Ellsworth to celebrate 25th anniversary of B-1B

  • Published
  • By Paul J. Marcello
  • 28th Bomb Wing Historian
The 28th Bomb Wing received its first B-1B Lancer, affectionately known as the BONE, in January 1987. The wing will soon celebrate the 25th anniversary of the one time low-altitude penetrating strategic bomber at Ellsworth Air Force Base. Over the course of its 25 years of service with the 28th Bomb Wing, the mission and aircraft have changed to a large degree.

The B-1B has its roots in the 1970s, when it became clear that winning the Cold War required stepping up the technology involved. Originally, Rockwell International won the bid to build four prototype aircrafts. The Air Force wanted a fast jet that could cruise efficiently at subsonic speeds and at speeds as high as Mach 2.2, with the additional capability of low altitude, near sonic penetration capability. The result was the B-1A, which made its maiden flight in December 1974. Unfortunately, President Jimmy Carter cancelled the program June 30, 1977.

President Ronald Reagan revived the program on Oct. 2, 1981, and called for 100 B-1Bs to comprise a fleet of supersonic strategic bombers. Plans called for some speed to be sacrificed for stealth, with the end result being a jet that could still carry a larger bomb load than the B-52 while still having the capability to achieve speeds greater than Mach One.

The 28th BW received its first Lancer, 85-0073, Wings of Freedom on Jan. 21, 1987. General John T. Chain Jr., Strategic Air Command Commander, delivered the first jet on that cold day nearly 25 years ago. After landing, he spoke to the gathered people and offered words that seem prophetic today.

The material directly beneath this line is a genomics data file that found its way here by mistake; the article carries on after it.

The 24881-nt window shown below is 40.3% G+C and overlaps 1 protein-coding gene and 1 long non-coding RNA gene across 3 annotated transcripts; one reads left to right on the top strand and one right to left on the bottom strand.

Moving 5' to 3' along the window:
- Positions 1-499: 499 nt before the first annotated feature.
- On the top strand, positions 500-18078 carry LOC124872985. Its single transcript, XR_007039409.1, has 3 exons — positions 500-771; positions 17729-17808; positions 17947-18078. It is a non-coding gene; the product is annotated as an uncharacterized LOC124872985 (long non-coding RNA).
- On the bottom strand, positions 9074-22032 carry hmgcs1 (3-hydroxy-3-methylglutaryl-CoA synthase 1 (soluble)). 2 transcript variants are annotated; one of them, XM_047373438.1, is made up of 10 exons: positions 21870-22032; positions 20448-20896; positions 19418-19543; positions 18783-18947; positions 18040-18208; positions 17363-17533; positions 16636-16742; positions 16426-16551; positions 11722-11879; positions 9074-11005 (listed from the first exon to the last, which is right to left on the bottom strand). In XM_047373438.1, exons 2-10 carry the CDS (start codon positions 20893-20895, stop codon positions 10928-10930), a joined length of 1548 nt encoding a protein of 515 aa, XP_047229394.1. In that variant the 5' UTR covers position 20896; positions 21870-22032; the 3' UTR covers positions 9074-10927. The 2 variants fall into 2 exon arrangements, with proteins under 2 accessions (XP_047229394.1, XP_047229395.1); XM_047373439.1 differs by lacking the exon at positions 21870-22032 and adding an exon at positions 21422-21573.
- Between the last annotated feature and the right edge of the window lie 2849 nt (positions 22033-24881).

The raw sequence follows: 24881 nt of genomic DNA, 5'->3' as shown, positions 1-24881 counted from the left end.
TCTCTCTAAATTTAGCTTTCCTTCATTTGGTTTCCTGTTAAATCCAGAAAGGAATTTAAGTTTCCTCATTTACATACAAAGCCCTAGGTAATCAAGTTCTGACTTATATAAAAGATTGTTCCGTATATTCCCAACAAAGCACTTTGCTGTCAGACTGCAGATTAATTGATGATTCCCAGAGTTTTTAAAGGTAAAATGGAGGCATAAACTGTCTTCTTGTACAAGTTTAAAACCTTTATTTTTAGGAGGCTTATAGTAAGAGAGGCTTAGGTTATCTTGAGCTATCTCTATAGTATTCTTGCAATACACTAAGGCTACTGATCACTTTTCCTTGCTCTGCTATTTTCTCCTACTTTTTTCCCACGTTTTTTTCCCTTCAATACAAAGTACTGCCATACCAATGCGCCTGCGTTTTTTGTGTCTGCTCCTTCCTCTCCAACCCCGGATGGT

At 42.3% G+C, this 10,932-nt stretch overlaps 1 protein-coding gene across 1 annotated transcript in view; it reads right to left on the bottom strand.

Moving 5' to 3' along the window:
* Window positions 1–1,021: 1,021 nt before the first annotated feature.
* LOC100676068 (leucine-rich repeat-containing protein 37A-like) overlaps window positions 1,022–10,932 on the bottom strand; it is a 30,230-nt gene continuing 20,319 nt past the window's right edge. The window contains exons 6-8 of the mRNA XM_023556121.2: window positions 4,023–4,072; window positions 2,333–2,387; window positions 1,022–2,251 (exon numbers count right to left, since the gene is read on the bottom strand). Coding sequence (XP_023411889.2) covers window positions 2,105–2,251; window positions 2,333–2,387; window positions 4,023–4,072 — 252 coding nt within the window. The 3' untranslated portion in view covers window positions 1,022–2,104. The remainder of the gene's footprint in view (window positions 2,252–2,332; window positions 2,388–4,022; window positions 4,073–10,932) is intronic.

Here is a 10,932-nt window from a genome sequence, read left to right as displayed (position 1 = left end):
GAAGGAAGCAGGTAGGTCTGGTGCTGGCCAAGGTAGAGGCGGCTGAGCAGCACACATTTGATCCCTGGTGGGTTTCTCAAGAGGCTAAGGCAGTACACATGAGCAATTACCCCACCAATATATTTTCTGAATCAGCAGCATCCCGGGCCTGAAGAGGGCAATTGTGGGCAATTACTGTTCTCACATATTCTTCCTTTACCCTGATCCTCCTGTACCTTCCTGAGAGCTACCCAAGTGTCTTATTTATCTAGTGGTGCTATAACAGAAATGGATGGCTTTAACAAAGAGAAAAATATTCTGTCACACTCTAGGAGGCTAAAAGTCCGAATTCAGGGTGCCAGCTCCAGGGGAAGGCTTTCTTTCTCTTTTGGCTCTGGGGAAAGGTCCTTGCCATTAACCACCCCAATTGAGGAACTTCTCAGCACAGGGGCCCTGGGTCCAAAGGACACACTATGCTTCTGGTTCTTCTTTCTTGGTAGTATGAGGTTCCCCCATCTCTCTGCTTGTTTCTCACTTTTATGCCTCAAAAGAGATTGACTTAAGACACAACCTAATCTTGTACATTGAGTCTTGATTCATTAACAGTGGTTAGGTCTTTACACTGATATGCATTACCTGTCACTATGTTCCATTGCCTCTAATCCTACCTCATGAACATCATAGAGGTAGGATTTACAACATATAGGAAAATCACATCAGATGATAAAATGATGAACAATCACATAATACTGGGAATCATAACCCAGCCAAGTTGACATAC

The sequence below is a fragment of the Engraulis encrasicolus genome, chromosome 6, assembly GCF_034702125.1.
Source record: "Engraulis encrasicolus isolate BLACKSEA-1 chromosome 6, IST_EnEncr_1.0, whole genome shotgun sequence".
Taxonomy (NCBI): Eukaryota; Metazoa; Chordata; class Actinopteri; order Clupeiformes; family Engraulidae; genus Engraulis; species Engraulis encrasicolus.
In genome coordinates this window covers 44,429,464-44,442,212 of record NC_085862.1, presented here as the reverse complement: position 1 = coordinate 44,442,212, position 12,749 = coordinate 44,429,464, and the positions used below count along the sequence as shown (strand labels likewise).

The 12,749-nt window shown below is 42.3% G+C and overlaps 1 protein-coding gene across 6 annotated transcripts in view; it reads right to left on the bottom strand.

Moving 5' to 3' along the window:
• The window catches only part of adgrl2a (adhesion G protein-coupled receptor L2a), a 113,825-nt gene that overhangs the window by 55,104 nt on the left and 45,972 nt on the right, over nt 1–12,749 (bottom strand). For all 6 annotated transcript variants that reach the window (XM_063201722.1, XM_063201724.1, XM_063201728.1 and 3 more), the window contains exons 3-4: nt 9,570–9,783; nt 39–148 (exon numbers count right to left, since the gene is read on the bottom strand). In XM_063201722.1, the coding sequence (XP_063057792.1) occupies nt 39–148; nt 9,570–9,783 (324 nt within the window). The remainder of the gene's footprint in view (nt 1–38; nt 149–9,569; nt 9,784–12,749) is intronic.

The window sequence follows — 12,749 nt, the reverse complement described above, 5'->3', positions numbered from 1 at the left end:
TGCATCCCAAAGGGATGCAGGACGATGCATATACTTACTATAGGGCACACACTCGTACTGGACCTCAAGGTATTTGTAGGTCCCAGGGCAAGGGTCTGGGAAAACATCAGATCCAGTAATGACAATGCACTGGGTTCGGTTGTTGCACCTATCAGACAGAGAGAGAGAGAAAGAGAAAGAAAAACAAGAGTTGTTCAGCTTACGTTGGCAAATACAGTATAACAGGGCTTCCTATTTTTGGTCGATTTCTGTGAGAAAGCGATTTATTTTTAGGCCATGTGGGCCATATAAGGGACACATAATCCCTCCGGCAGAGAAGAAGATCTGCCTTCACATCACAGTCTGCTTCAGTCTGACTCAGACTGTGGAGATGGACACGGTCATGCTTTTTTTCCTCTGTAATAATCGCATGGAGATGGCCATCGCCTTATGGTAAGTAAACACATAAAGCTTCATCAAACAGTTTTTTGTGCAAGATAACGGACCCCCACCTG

"Too often, people think of SAC bombers...only as carriers of nuclear weapons," he said. "We have to change that perception. The B-52 and B-1 have enormous capability to contribute to this nation's conventional capability...Their firepower is awesome. They could strike a terrorist-type target anywhere in the world flying nonstop from the United States and return by wing air refueling."

The BONE handily fulfilled its role of strategic bomber in the 1980s and 1990s, and right out of the gate, it began breaking records. In September 1987, a 37th Bomb Squadron crew broke 18 speed, distance, and payload records on a closed course. Meanwhile, 28 Bomb Wing B-1Bs began participating in global exercises like Giant Warrior 89-3 in Guam as soon as 1988. As the years went on, the BONE kept on breaking records. In 1992, Colonel Jeffrey Smith, future 28th Bomb Wing Commander, broke three time-to-climb world records while assigned to the 46th Bomb Squadron at Grand Forks Air Force Base, ND. In August 1993, two 28 Bomb Wing BONEs made the first B-1B circumnavigation of the globe.

The B-1B transitioned over to a full-time conventional mission, and had its combat debut in 1998 during Operation Desert Fox. The 28 Bomb Wing's 77th Bomb Squadron, now the 77th Weapons Squadron at Dyess Air Force Base, TX, flew bombing missions in support of Operation Allied Force in the Balkans in 1999. Today, B-1Bs have been constantly at work dropping bombs in support of the Global War on Terror, participating in Operation Southern Watch in 2003, and seeing it cleanly transition over to Operation Iraqi Freedom, all the while supporting Operation Enduring Freedom in Afghanistan.

General Chain's prophetic words came true on March 27, 2011. On that day, for the first time in history, B-1B Lancer aircrews executed a global strike from the United States. The 28th Bomb Wing aircrews launched from their home station of Ellsworth Air Force Base, SD to strike targets in Libya in support of Operation Odyssey Dawn.

Even as the Air Force plans to develop the next generation bomber, the BONE continues to surprise supporters and critics alike. As the aircraft enters its next 25 years of service with the wing, it can only continue to improve as the backbone of the American bomber force.